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Love this post Chuck. The only problem I think a lot of people have is knowing when the cow needs to be tipped. Incremental change can creep up on you especially if you aren't accustomed to looking for it.

(P.S.keep your clowder inside. Too dangerous outside for them!)

No, I am NOT following Jacque around this blog.

I really love the 'cow tipping' thing! About 50 years ago I wrote my first article in a magazine called, "Personnel". It was an AMA magazine. The title of it was "Job Evaluation at Xerox". I looked at that article this morning and it looks like it could be published again because many organizations are still 'doing it' the way we did it 50 years ago.

I have a theory of the 'sameness' that terrorizes our profession. For many years the content and ideas in our profession came from practitioners, college professors, and consultants. The old American Compensation Association used to be driven from the membership. Ideas like broad-based incentives, new approaches to skill and job valuing, flexible compensation, etc., came from the memvers actually working in the field. It was great fun and we 'tipped cows' as a 'hobby'. Goodness knows how many times you would see someone from an organization, college, or consulting firm grab a stick and run out into the field to 'tip a cow'.

Then about a decade ago that ended and American Compensation Association became something called World at Work and the history of being a 'member run' organization ended. Every 'blessed idea' now comes from employees of World at Work and the 'cow tipping' ended. How many cows do you think they 'tip'?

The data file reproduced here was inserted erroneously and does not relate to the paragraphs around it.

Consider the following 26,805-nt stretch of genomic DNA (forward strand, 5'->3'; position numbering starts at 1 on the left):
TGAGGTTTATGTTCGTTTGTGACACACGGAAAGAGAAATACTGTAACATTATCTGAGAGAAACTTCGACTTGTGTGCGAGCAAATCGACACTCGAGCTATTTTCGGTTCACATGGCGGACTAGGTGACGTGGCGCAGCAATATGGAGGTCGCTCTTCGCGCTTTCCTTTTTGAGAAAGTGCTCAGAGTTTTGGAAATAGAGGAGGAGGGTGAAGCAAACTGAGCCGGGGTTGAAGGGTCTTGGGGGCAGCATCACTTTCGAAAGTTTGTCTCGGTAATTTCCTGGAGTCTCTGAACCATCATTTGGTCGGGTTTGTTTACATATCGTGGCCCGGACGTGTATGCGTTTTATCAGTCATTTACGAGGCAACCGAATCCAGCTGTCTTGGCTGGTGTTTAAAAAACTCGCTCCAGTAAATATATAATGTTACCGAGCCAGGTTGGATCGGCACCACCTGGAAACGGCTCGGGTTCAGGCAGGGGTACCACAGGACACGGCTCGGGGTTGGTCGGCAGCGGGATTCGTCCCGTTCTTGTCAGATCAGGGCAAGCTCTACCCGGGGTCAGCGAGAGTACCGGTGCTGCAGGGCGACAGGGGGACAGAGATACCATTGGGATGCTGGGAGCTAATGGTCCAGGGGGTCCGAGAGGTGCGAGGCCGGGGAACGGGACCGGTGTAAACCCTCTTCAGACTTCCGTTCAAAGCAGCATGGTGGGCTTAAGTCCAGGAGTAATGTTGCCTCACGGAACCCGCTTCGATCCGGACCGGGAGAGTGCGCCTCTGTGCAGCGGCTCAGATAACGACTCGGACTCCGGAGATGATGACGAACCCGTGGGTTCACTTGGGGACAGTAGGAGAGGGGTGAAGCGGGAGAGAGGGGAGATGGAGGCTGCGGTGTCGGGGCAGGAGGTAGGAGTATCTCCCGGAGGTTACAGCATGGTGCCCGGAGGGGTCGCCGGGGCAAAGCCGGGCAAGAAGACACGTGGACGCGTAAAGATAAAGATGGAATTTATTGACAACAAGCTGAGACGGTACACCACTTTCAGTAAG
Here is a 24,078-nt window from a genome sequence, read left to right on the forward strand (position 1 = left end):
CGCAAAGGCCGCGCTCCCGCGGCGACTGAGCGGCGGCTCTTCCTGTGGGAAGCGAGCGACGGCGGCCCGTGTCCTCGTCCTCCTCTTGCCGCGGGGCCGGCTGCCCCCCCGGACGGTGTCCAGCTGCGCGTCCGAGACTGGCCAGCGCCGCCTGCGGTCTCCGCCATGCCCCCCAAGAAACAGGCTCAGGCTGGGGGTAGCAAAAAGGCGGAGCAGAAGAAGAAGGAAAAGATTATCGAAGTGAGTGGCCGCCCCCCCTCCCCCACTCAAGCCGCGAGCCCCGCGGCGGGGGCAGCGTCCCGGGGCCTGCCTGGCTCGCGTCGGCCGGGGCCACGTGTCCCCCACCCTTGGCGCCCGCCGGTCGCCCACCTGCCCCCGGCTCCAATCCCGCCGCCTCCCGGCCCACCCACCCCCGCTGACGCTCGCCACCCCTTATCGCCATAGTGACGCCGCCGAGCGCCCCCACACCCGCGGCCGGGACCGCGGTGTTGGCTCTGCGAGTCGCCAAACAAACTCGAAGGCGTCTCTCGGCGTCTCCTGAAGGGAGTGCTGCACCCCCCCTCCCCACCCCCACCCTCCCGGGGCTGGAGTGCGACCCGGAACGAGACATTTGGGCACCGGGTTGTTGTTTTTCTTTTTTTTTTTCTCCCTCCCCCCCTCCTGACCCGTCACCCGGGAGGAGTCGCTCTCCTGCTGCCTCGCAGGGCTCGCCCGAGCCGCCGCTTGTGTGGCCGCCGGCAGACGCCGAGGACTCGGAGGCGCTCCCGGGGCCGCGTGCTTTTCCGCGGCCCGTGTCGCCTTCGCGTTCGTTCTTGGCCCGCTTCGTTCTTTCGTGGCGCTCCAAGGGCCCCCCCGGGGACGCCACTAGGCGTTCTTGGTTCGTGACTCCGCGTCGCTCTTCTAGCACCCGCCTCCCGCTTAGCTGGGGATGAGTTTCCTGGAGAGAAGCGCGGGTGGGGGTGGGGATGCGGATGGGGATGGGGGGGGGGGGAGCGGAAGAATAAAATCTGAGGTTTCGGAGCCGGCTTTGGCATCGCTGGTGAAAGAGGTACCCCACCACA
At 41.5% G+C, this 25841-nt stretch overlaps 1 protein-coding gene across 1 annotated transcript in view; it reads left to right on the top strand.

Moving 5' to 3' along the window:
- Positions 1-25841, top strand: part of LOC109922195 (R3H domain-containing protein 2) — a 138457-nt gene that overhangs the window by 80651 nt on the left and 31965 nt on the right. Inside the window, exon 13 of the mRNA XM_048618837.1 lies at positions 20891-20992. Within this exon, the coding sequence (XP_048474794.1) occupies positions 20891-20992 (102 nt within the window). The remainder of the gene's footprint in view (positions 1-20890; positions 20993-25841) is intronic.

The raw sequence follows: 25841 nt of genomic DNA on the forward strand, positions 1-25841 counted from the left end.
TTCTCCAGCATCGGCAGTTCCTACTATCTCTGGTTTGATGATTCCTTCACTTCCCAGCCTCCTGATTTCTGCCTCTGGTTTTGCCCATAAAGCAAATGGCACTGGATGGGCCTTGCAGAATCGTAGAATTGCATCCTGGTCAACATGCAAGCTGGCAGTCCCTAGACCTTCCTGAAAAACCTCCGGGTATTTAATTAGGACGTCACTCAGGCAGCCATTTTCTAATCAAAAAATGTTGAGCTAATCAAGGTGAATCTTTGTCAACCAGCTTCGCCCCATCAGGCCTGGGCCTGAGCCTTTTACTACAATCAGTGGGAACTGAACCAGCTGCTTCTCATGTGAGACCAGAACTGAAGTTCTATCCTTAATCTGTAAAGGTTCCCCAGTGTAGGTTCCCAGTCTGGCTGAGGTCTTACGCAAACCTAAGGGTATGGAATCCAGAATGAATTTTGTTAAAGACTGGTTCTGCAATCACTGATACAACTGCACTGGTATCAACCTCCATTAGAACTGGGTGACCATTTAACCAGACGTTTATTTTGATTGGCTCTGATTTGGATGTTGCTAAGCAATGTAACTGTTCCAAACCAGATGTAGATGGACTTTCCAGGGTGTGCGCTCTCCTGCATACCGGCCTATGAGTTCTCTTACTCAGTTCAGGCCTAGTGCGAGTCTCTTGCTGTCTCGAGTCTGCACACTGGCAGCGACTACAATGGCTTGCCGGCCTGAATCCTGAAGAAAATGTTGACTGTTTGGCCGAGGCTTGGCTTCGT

I don't know you, Chuck, but could it be that you are a 'cow tipper'? If you are it would be super to see you gather up a few practitioners and college types to run out in a corn field and tip a few cows with you.

I guess I would call myself a "cow tipper," Jay, and have the bruises to show for it . I've been doing this a long time (though less than 50) and have experienced the evolution of practice from trying out new ideas to the safety of repetition. New ideas still pop up constantly, but the culture of sameness and EASY button thinking often quashes much innovation before it can take root.

Few great ideas later enshrined as "best practice" were ever immediately adopted by all. Good stuff is constantly competing with "most commonly used" garbage routinely endorsed by lazy thinkers obsessed with followership. The hard thing is usually better than the easy thing, but guess which is often the most popular choice?

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